South Korea and the United States will kick off the annual Ulchi Freedom Shield drills on Monday through August 31 to counter growing threats from the nuclear-armed North.
Pyongyang views such exercises as rehearsals for an invasion and has repeatedly warned it would take “overwhelming” action in response.
The hackers — believed to be linked to a North Korean group dubbed Kimsuky — carried out “continuous malicious email attacks” on South Korean contractors working at the allies’ combined exercise war simulation centre, the Gyeonggi Nambu Provincial Police Agency said in a statement on Sunday.
“Police investigation confirms that North Korean hacking group was responsible for the attack,” it said in a statement, adding that military-related information was not stolen.
A joint investigation by the police and the US military found that the IP address used in the latest attack matched one identified in a 2014 hack against South Korea’s nuclear reactor operator blamed on the group, according to the statement.
The Kimsuky hackers use “spearphishing” tactics — sending malicious attachments embedded in emails — to exfiltrate desired information from victims. According to findings by the US Cybersecurity and Infrastructure Security Agency in 2020, Kimsuky is “most likely tasked by the North Korean regime with a global intelligence gathering mission.”
The group — believed to be active since 2012 — targets individuals and organizations in South Korea, Japan, and the United States, focusing on foreign policy and national security issues related to the Korean peninsula, nuclear policy, and sanctions, it added.
Tesla Insider Breach Exposes Thousands of Employees
Elon Musk Tesla’s ex-employees managed to get their hands on the personal details of over 75,000 individuals. The incident points to a recent Tesla expose by the German newspaper Handelsblatt.
Tesla, the electric car maker owned by billionaire Musk, sent out breach notification letters to the people affected. According to Tesla’s letter to the Maine Attorney General, 75,735 individuals were exposed in the breach, which the company described as “insider wrongdoing.”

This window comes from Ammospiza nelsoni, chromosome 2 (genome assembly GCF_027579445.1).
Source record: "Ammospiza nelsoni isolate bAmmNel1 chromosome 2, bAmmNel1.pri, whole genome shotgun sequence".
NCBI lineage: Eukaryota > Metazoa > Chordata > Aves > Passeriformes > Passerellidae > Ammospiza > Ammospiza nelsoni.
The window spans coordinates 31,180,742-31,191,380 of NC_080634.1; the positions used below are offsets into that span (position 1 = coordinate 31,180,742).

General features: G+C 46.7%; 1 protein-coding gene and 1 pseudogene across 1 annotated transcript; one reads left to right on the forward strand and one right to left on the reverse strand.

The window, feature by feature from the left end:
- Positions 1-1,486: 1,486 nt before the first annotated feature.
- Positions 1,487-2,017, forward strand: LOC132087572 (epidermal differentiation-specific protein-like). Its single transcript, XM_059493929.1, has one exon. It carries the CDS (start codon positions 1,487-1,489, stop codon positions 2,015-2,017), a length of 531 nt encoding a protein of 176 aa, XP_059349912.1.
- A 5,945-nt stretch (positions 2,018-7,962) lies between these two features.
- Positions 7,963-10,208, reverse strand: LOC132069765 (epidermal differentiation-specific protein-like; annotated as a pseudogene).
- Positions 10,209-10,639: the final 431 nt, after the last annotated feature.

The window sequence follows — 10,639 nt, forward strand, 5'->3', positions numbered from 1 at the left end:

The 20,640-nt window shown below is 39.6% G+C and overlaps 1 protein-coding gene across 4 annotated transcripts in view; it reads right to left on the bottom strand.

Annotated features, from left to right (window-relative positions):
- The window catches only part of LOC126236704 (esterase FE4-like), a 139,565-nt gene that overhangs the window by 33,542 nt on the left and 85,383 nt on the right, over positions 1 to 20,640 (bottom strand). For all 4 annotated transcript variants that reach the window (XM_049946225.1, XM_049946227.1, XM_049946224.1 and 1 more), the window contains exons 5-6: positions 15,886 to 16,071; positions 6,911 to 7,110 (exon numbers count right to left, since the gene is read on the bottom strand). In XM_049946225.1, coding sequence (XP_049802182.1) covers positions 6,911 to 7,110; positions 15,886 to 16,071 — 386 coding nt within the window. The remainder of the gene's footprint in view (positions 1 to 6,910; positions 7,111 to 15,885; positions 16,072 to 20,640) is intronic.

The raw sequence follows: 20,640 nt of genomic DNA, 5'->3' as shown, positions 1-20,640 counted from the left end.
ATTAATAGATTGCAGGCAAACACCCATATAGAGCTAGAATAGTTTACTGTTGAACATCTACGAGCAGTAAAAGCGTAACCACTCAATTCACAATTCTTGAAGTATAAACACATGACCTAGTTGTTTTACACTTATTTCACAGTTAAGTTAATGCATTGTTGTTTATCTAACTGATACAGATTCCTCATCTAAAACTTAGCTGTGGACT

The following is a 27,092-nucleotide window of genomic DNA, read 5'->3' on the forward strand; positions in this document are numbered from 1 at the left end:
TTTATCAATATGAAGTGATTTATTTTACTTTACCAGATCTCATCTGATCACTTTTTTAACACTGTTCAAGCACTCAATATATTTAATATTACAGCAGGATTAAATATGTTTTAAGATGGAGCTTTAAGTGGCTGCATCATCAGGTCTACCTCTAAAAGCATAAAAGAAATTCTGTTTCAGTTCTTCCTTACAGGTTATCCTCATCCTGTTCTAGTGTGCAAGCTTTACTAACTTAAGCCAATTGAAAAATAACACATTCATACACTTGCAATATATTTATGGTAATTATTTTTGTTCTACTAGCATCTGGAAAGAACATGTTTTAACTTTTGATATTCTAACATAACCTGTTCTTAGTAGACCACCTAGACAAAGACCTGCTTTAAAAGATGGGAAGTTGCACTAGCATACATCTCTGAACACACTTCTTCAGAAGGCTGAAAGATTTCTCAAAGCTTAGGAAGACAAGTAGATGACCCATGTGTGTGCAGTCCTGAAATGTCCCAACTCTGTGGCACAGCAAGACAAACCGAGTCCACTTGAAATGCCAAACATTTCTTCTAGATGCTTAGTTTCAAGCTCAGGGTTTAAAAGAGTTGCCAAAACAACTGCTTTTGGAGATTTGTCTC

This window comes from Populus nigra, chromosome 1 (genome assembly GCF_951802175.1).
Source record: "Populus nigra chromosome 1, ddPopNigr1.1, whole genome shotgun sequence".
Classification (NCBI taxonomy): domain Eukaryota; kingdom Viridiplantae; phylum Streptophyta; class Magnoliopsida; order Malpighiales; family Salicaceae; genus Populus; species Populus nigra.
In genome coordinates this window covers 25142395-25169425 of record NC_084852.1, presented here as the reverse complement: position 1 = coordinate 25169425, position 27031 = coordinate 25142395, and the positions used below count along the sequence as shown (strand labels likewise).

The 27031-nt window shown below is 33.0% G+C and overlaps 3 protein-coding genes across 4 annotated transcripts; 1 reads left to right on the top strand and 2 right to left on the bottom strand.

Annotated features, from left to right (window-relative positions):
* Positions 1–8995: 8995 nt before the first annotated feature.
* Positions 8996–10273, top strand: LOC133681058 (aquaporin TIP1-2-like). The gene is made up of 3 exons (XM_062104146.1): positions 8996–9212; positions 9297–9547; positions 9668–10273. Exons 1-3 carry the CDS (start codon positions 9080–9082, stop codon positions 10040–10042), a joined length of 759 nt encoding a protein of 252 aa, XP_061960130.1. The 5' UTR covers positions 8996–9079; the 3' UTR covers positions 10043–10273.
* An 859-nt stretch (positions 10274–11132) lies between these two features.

Tesla claims that in May 2023, the German business newspaper Handelsblatt informed the company that it had obtained its confidential data. The letter states that the media outlet did not intend to publish personal information.
“The investigation revealed that two former Tesla employees misappropriated the information in violation of Tesla’s IT security and data protection policies and shared it with the media outlet,” reads Tesla’s breach notification letter.
The company’s breach notification letter says that the breach exposed current and former employee details, such as names, addresses, phone numbers, and email addresses. Information Tesla submitted to the Maine Attorney also indicates that Social Security numbers may have been leaked.
Musk’s car maker said it would provide affected individuals with complimentary identity theft protection services.
In May 2023, a whistleblower reportedly leaked 100 GB of data to Handelsblatt, containing thousands of customer complaints about Tesla’s Full Self Driving (FSD) features.
Following the leak, Handelsblatt published a series of stories detailing Tesla’s inner workings: from the FSD issue to the company instructing employees to avoid leaving a written record of complaints.
Tesla’s breach notification letter doesn’t indicate that the two leaks were linked, but both happening in May and concerning the same German-language magazine point to the cases being related.
“Among other things, we identified and filed lawsuits against the two former employees. These lawsuits resulted in the seizure of the former employees’ electronic devices that were believed to have contained the Tesla information. Tesla also obtained court orders that prohibit the former employees from further use, access, or dissemination of the data, subject to criminal penalties,” Tesla’s breach notification letter reads.
Musk’s company has a reputation for taking questionable measures against whistleblowers. For example, in 2019, Bloomberg reported Tesla going the extra mile to belittle a former employee, with Musk personally overseeing the investigation into the whistleblower.